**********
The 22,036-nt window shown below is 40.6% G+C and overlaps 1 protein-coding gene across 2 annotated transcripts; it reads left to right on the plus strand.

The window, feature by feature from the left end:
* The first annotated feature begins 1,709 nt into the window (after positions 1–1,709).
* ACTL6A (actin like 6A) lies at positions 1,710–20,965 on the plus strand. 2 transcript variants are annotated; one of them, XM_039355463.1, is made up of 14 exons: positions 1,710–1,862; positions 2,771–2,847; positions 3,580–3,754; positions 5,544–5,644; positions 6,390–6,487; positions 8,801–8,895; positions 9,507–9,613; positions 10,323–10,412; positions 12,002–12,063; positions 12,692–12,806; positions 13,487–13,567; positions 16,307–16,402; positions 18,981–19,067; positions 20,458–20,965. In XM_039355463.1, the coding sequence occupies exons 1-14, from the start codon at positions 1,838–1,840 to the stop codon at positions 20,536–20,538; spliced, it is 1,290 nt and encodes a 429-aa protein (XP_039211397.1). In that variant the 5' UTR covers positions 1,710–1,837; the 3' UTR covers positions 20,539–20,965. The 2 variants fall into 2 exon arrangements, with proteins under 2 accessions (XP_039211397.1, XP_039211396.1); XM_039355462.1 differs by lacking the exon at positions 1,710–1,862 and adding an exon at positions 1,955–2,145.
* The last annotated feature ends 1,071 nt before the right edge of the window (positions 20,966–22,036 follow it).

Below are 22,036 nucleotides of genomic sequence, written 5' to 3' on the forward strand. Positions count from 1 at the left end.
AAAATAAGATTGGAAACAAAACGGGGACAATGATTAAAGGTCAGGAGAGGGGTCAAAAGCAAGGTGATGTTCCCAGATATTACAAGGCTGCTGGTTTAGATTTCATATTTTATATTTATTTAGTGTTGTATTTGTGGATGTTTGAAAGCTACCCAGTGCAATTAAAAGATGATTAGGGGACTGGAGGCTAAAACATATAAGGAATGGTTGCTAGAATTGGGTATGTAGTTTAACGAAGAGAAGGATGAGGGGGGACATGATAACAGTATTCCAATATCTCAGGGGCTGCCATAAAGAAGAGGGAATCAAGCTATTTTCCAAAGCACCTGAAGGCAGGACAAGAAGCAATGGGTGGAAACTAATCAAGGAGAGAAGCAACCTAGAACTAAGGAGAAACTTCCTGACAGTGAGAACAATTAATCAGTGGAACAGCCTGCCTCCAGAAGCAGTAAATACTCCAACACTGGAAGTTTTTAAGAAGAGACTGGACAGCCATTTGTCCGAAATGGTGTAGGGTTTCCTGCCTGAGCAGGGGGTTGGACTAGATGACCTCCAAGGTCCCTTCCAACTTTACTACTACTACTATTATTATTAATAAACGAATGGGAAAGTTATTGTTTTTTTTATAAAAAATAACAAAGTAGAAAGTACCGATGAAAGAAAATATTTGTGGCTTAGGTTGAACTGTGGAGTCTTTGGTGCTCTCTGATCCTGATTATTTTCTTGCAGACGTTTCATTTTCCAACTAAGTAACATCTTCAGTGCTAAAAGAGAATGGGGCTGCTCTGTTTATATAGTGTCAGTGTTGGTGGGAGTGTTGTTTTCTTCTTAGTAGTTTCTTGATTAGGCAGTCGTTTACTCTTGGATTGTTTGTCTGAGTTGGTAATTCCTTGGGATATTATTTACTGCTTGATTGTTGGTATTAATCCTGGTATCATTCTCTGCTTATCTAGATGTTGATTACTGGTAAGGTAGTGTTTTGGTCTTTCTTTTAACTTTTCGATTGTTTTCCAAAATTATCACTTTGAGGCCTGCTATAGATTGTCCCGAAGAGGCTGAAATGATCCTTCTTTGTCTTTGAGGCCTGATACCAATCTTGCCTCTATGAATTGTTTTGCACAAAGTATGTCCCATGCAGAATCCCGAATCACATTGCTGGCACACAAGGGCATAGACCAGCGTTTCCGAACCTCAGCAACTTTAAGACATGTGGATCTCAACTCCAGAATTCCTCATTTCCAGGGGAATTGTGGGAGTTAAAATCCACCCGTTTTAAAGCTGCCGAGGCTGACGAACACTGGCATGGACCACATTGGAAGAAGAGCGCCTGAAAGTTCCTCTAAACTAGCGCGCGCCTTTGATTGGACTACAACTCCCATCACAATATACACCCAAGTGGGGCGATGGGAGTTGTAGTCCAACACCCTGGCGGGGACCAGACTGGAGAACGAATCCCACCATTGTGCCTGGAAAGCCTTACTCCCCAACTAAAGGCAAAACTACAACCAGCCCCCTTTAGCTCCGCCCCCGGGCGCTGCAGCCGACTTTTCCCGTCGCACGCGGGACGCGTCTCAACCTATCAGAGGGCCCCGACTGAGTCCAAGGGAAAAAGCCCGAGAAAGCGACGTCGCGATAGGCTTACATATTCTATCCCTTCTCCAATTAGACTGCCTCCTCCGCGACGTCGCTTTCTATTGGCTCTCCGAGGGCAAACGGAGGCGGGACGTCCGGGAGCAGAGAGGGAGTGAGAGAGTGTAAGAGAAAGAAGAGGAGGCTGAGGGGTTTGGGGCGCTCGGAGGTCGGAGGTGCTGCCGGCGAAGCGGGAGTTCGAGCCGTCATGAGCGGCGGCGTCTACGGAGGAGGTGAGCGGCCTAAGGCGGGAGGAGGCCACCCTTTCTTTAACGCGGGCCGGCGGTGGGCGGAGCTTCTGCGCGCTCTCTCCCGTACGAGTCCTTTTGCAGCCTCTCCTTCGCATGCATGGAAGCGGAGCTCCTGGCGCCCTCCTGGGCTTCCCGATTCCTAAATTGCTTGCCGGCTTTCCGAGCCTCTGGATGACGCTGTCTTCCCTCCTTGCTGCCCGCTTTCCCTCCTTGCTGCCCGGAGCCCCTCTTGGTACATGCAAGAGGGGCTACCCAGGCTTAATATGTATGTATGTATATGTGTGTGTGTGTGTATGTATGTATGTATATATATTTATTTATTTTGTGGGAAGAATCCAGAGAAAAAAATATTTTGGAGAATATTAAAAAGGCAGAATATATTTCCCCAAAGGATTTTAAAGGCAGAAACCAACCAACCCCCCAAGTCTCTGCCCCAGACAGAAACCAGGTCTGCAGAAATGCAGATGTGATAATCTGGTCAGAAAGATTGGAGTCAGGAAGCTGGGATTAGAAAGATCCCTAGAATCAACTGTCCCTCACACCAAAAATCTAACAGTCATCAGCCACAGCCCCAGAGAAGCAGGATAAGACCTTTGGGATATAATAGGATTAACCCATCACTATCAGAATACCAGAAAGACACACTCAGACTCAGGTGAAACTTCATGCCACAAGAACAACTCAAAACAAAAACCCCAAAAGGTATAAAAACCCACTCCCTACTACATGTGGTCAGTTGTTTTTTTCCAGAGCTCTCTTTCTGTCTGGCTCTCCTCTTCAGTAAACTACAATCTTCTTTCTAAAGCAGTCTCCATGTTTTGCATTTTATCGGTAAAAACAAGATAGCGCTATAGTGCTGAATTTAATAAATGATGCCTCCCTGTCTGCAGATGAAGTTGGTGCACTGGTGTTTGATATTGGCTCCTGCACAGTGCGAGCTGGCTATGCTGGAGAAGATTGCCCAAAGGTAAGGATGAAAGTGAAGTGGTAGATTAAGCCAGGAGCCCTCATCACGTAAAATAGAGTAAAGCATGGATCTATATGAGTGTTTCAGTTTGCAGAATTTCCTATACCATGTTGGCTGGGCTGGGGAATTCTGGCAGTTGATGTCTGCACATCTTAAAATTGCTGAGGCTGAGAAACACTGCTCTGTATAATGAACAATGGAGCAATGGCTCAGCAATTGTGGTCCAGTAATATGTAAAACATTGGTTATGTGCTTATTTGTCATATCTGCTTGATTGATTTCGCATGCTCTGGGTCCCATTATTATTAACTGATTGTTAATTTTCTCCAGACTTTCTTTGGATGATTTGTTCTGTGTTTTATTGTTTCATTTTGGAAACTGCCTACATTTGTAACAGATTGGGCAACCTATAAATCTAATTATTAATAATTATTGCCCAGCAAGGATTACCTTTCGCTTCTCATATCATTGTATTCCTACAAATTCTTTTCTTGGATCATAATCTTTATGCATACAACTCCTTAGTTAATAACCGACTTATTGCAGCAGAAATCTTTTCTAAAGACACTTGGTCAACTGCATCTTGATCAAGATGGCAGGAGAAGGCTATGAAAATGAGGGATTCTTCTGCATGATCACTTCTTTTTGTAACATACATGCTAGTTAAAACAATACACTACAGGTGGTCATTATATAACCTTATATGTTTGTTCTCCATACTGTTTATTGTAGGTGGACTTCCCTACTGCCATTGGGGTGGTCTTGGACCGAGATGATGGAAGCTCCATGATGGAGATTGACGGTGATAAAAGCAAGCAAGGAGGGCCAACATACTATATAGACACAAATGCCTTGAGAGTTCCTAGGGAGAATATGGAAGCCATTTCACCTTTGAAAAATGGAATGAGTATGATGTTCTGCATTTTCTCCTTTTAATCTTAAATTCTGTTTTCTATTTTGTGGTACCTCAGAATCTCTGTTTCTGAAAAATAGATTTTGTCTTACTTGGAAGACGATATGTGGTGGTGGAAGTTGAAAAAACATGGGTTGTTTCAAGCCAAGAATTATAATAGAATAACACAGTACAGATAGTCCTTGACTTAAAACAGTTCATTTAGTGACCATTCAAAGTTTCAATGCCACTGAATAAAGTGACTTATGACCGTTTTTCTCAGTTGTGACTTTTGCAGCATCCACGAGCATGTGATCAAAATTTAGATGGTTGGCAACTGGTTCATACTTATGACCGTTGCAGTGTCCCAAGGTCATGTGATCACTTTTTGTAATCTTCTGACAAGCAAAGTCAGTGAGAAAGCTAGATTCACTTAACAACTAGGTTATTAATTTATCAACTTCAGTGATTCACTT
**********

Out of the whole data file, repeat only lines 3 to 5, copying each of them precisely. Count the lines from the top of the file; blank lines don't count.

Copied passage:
* The first annotated feature begins 1,709 nt into the window (after positions 1–1,709).
* ACTL6A (actin like 6A) lies at positions 1,710–20,965 on the plus strand. 2 transcript variants are annotated; one of them, XM_039355463.1, is made up of 14 exons: positions 1,710–1,862; positions 2,771–2,847; positions 3,580–3,754; positions 5,544–5,644; positions 6,390–6,487; positions 8,801–8,895; positions 9,507–9,613; positions 10,323–10,412; positions 12,002–12,063; positions 12,692–12,806; positions 13,487–13,567; positions 16,307–16,402; positions 18,981–19,067; positions 20,458–20,965. In XM_039355463.1, the coding sequence occupies exons 1-14, from the start codon at positions 1,838–1,840 to the stop codon at positions 20,536–20,538; spliced, it is 1,290 nt and encodes a 429-aa protein (XP_039211397.1). In that variant the 5' UTR covers positions 1,710–1,837; the 3' UTR covers positions 20,539–20,965. The 2 variants fall into 2 exon arrangements, with proteins under 2 accessions (XP_039211397.1, XP_039211396.1); XM_039355462.1 differs by lacking the exon at positions 1,710–1,862 and adding an exon at positions 1,955–2,145.
* The last annotated feature ends 1,071 nt before the right edge of the window (positions 20,966–22,036 follow it).